Source of Neptune's Hot Spots Found

Source of Neptune's Hot Spots Found
Thermal images show temperatures near the top of Neptune's troposphere (upper left image), with the hottest temperatures found at the south pole (see graphic, upper right). The lower two images show temperatures at higher altitudes in Neptune's stratosphere, or lower atmosphere. (Image credit: VLT/ESO/NASA/JPL/Paris Observatory)

Newmeasurements reveal Neptune's south pole is warmer than the rest of the planet,as expected. But it's still frigid.

The polarregion's relative warmth could provide a route for methane gas to escape fromthe deep atmosphere, explaining mysterious hot spots that have been reportedthere, according to the study scientists.

The first temperaturemaps of the blue planet's lower atmosphere, detailed in the journal Astronomyand Astrophysics, suggest temperatures at the south pole are elevated by about18 degrees Fahrenheit (10 degrees Celsius) compared with the rest of the planet,for which the average temperature is an icy -328 degrees F (-200 degrees C).

?Thetemperatures are so high that methane gas, which should be frozen out in theupper part of Neptune's atmosphere (the stratosphere), can leak out throughthis region,? said lead author Glenn Orton of the Jet PropulsionLaboratory in California. ?This solves a long-standing problem ofidentifying the source of Neptune's high stratospheric methaneabundances.?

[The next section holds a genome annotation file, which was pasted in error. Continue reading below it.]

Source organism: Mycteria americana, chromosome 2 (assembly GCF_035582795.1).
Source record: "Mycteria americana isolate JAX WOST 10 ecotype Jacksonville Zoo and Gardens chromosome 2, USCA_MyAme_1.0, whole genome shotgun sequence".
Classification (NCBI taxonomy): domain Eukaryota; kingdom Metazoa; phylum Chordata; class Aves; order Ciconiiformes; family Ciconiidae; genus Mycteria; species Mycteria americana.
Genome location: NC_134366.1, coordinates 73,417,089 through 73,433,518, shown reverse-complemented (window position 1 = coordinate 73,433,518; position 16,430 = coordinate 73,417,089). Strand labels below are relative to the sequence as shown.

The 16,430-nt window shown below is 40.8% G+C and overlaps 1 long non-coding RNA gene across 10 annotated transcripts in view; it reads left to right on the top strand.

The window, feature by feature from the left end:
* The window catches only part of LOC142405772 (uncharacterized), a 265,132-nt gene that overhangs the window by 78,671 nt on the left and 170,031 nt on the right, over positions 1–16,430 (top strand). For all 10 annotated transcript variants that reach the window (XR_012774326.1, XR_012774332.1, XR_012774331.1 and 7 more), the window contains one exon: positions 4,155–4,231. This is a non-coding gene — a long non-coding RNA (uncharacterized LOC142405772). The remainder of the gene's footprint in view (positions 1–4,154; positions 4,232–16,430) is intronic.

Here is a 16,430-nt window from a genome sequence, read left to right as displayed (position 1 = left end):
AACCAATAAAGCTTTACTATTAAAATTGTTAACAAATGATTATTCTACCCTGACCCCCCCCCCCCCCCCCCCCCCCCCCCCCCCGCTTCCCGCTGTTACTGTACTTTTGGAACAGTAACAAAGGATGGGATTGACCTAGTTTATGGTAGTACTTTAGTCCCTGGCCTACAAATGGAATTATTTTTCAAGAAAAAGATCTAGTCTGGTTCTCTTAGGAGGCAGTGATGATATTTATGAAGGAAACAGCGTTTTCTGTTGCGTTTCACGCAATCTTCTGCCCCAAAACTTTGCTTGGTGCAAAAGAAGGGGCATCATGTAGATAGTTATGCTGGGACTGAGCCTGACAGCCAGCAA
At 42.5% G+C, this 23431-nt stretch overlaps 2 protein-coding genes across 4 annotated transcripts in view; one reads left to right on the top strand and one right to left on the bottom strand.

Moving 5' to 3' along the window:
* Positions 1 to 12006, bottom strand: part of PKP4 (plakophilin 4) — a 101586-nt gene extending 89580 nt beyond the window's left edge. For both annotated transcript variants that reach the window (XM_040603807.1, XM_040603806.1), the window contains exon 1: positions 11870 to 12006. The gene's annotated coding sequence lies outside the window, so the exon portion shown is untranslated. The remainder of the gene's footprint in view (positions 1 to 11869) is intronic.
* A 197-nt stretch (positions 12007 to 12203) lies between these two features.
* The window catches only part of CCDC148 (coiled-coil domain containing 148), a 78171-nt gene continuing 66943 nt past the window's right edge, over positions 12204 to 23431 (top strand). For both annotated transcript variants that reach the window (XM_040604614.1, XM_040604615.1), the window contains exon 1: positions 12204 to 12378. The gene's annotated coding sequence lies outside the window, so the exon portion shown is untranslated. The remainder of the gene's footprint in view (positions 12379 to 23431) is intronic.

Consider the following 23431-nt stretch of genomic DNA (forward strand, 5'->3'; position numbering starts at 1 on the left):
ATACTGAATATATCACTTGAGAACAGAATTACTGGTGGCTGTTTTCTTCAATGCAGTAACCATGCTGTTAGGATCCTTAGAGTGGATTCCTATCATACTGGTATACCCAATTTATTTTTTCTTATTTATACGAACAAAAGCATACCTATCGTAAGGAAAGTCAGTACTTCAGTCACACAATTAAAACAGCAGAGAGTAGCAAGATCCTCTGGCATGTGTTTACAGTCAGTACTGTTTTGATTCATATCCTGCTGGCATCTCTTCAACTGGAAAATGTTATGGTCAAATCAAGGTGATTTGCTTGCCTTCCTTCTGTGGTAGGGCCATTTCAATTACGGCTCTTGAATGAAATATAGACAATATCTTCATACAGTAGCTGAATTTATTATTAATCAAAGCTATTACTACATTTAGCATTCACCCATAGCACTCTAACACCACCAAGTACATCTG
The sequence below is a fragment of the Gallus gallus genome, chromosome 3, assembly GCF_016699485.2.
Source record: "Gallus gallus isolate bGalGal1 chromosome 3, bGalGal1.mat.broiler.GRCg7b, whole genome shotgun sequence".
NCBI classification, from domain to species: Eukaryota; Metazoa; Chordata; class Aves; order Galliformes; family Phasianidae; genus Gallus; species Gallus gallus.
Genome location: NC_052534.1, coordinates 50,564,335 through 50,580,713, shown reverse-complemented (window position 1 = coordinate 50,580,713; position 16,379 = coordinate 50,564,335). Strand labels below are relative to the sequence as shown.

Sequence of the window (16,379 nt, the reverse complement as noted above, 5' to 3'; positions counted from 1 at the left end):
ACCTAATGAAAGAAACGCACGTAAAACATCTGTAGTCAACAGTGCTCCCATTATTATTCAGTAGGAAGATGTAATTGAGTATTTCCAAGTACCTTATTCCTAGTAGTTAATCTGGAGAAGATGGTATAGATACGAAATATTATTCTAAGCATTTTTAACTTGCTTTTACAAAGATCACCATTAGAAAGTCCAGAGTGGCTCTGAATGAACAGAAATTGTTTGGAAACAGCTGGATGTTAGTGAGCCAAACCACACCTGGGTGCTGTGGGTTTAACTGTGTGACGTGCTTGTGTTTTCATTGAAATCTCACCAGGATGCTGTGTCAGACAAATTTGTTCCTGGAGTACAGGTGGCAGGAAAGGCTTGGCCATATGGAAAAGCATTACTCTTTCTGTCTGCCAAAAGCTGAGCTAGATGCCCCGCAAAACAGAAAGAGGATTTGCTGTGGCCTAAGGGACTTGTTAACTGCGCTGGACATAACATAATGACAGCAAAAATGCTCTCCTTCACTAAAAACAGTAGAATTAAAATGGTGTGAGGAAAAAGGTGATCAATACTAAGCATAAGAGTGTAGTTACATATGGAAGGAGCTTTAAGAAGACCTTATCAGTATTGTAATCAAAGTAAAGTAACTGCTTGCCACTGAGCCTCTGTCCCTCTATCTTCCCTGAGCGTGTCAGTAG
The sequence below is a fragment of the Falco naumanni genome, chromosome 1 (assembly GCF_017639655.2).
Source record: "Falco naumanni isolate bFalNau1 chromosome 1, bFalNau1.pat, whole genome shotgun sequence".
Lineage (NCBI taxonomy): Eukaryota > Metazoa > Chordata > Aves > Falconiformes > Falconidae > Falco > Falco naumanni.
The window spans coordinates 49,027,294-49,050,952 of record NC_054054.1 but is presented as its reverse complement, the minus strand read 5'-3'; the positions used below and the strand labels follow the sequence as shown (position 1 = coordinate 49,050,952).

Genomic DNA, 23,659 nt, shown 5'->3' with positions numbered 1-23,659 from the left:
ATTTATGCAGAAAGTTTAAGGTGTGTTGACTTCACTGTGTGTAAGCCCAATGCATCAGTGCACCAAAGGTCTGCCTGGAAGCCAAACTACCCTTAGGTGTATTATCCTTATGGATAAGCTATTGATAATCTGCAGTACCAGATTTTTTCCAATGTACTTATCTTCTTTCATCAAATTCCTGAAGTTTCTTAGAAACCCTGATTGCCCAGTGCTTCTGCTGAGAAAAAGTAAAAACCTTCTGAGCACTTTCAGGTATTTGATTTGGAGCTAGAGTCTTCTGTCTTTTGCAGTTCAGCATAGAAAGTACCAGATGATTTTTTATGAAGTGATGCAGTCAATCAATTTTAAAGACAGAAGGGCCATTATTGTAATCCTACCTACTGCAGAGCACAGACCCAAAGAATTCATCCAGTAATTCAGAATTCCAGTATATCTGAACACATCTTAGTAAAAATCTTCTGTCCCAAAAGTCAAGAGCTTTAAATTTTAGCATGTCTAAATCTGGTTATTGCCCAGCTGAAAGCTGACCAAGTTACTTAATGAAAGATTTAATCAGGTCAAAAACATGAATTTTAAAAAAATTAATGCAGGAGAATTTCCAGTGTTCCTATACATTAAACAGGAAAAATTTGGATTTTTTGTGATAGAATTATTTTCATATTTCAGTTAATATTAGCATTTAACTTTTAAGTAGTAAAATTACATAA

Orton andhis colleagues used ESO's VeryLarge Telescope to map the temperature variations.

Locatedabout 30 times farther away from the sun than Earth is, Neptune receives about a tenth of apercent of the sunlight reaching our planet. Over time, however, the tiny bitof sunlight significantly affects Neptune's atmosphere.

The warmerclimes detailed in the new report are consistent with the fact that Neptune'sSouthern Hemisphere, because of the planet's tilt and orbit, has been bathedfor about 40 years in the sparse sunrays that can reach the farthest planet inour solar system.

A year on Neptune lasts about 165 Earth years, making summers last for 40 years rather than months.Now that the Southern Hemisphere's summer on Neptune is coming to a close,Orton and his colleagues predict that as the north pole turns sunward, anabundance of methane will leak out of that pole once it becomes warmer in about80 years.

?Neptune's south pole is currently tilted toward the sun, just like the Earth's south poleis tilted toward the sun during summer in the Southern Hemisphere,? Ortonsaid. ?But on Neptune the Antarctic summer lasts 40 years instead of a fewmonths, and a lot of solar energy input during that time can make bigtemperature differences between the regions in continual sunlight and thosewith day-night variations.?

While not amajor constituent of Neptune's atmosphere, methane is responsible for theplanet's bluehue. When methane gas in the upper atmosphere absorbs red light from thesun, it reflects blue light back into space.

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Jeanna Bryner
Jeanna is the managing editor for LiveScience, a sister site to Before becoming managing editor, Jeanna served as a reporter for LiveScience and for about three years. Previously she was an assistant editor at Science World magazine. Jeanna has an English degree from Salisbury University, a Master's degree in biogeochemistry and environmental sciences from the University of Maryland, and a science journalism degree from New York University. To find out what her latest project is, you can follow Jeanna on Google+.